• E-mail and Internet use that violates this policy
  • Leering or staring at someone in a sexual way, such as staring at a person’s breasts or  groin
  • Sending sexually explicit emails or text messages
  • Commenting on a person’s dress in a sexual manner
  • Giving unwelcome personal gifts such as flowers, chocolates, or lingerie that suggest the desire for a romantic relationship
  • Commenting on a person’s body, gender, sexual relationships, or sexual activities
  • Sexual violence (as defined below)

C. Sexual Violence

1. The Definition of Sexual Violence
Sexual violence is a form of prohibited sexual harassment. Sexual violence includes physical sexual acts perpetrated against a person’s will or where a person is incapable of giving consent because of his or her temporary or permanent mental or physical incapacity, because of his or her youth, or because of his or her incapacitation due to the use of drugs and/or alcohol.

2. Examples of Sexual Violence
Some examples of sexual violence include:

  • Rape or sexual assault: sexual intercourse (anal, oral, or vaginal) by a man or woman upon a man or woman without consent
  • Unwilling sexual penetration (anal, vaginal, or oral) with any object or body part that is committed by force, threat, or intimidation
  • Sexual touching with an object or body part, by a man or woman upon a man or woman, without consent
  • Sexual touching with an object or body part, by a man or woman upon a man or woman, committed by force, threat, or intimidation
  • Knowingly transmitting a sexually transmitted disease to another
  • The use of force or coercion to effect sexual intercourse or some other form of sexual contact with a person who has not given consent
  • Having sexual intercourse with a person who is unconscious because of drug or alcohol use
  • Hazing that involves penetrating a person’s vagina or anus with an object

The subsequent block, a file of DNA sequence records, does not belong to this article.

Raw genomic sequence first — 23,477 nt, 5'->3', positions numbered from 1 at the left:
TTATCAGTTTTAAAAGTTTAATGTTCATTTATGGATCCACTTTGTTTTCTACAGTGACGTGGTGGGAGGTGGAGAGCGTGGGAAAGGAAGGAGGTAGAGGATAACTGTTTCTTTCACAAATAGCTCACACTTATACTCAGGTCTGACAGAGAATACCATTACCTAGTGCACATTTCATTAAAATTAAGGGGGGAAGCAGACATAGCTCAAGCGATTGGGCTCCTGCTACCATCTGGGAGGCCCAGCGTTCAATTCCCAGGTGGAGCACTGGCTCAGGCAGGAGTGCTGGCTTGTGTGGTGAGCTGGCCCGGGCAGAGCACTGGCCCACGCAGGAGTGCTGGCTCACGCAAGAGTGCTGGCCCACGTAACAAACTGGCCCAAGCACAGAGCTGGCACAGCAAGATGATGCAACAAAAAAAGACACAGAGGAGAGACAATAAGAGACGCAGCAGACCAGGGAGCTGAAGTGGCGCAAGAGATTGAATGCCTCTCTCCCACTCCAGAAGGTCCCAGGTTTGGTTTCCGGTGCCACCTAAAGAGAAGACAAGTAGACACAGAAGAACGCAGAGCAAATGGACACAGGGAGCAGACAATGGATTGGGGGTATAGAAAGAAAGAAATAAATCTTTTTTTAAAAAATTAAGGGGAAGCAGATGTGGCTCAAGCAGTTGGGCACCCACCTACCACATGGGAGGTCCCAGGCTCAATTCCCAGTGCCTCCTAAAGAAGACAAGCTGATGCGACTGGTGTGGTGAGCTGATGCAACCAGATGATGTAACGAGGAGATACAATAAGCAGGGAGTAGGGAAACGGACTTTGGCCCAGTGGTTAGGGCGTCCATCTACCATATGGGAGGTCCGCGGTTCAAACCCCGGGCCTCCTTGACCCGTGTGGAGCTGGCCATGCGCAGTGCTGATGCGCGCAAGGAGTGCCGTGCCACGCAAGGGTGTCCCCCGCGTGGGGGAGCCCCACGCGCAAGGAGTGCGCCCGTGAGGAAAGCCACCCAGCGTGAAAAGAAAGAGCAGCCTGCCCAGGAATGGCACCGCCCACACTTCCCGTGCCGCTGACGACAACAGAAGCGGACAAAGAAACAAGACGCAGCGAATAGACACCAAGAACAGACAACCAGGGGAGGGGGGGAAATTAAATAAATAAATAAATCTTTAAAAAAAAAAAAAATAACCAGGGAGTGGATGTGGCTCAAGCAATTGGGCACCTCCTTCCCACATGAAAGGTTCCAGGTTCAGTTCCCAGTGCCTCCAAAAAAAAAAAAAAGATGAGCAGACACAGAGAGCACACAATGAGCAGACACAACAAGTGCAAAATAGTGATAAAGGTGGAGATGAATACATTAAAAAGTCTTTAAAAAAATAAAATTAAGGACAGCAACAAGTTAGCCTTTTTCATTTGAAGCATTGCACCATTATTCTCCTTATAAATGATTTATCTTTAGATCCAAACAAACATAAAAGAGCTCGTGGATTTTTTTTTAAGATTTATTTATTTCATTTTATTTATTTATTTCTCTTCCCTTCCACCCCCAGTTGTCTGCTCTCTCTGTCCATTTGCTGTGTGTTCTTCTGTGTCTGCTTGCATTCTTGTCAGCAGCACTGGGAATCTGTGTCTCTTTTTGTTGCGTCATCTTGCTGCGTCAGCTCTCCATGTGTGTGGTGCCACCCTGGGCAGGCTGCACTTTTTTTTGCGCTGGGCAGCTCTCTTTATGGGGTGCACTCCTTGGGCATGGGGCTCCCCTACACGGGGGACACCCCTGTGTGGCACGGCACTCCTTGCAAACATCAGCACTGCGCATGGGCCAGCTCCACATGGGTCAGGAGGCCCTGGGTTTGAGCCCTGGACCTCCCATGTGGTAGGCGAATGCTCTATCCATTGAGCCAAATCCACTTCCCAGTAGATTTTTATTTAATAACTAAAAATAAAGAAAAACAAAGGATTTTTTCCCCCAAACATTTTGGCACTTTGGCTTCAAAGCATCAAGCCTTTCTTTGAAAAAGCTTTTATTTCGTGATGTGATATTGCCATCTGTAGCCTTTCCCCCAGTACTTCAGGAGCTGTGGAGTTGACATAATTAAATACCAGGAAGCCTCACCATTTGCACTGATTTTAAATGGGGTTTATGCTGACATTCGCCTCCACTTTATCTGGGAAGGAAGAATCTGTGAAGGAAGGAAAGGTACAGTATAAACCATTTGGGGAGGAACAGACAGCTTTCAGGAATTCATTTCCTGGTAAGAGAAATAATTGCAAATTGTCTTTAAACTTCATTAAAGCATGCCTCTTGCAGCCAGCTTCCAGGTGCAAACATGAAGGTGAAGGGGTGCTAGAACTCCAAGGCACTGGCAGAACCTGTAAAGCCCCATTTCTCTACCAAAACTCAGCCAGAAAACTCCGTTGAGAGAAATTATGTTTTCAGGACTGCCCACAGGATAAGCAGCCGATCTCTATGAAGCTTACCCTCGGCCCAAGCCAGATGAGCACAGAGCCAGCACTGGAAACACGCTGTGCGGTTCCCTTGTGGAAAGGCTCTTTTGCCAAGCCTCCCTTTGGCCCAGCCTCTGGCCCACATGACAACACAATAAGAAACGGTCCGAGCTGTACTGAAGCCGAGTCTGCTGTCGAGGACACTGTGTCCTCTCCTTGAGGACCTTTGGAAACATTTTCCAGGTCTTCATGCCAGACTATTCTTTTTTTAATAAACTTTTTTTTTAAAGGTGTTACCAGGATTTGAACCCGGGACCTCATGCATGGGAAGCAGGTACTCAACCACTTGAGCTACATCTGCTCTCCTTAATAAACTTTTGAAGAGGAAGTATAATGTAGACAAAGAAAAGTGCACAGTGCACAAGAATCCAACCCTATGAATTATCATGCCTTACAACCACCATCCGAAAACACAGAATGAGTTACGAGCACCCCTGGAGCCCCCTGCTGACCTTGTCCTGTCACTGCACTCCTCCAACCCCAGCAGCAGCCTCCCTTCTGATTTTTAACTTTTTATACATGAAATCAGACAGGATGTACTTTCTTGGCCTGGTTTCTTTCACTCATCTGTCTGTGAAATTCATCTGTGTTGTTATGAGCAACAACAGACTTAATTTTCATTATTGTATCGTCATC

• Use of the “date rape drug” to effect sexual intercourse or some other form of sexual contact with a person
  • One partner in a romantic relationship forcing the other to have sexual intercourse without the partner’s consent
  • Exceeding the scope of consent by engaging in a different form of sexual activity than a person has consented to
  • Knowingly transmitting a sexually transmitted disease such as HIV to another person through sexual activity
  • Coercing someone into having sexual intercourse by threatening to expose their secrets
  • Secretly videotaping sexual activity where the other party has not consented
  • Prostituting another student

D. Sexual Misconduct
Collectively, sex discrimination, sexual harassment, and sexual violence will be referred to as “sexual misconduct” through the remainder of this policy and the complaint resolution procedures.

E. Definition of Consent
Lack of consent is a critical factor in determining whether sexual violence has occurred. Consent is informed, freely given, and mutually understood. Consent requires an affirmative act or statement by each participant. Consent is not passive.

  • If coercion, intimidation, threats, and/or physical force are used, there is no consent.
  • If a person is mentally or physically incapacitated or impaired by alcohol or drugs such that the person cannot understand the fact, nature, or extent of the sexual situation,there is no consent.
  • If a person is asleep or unconscious, there is no consent.
  • Consent to one form of sexual activity does not imply consent to other forms of sexual activity.
  • Consent can be withdrawn. A person who initially consents to sexual activity is deemed not to have consented to any sexual activity that occurs after he or she withdraws consent.
  • For purposes of this policy, coercion is defined as unreasonable pressure that overrides a person’s ability to freely choose to engage in the activity in question.  Examples of unreasonable pressure include the use of physical force, threats of bodily harm to a person, threats of bodily harm to family members or friends, restricting a person’s movement, and threats to reveal private or damaging information. Merely persuading someone to engage in sexual activity is not coercion. Similarly, the mere fact of asking someone to engage in sexual activity more than once is not coercion. However, repeated requests to engage in sexual activity after such requests have been rejected may rise to the level of coercion, particularly if there are aggravating factors, such as a power differential.  Irrespective of whether such repeated requests constitute coercion, such requests may constitute sexual harassment, as defined herein.

F. Domestic Violence, Dating Violence, and Stalking
The crimes of domestic violence, dating violence and stalking can also constitute sexual misconduct when motivated by a person’s sex. These crimes, no matter the motivation behind them, are a violation of this policy.

1. Domestic Violence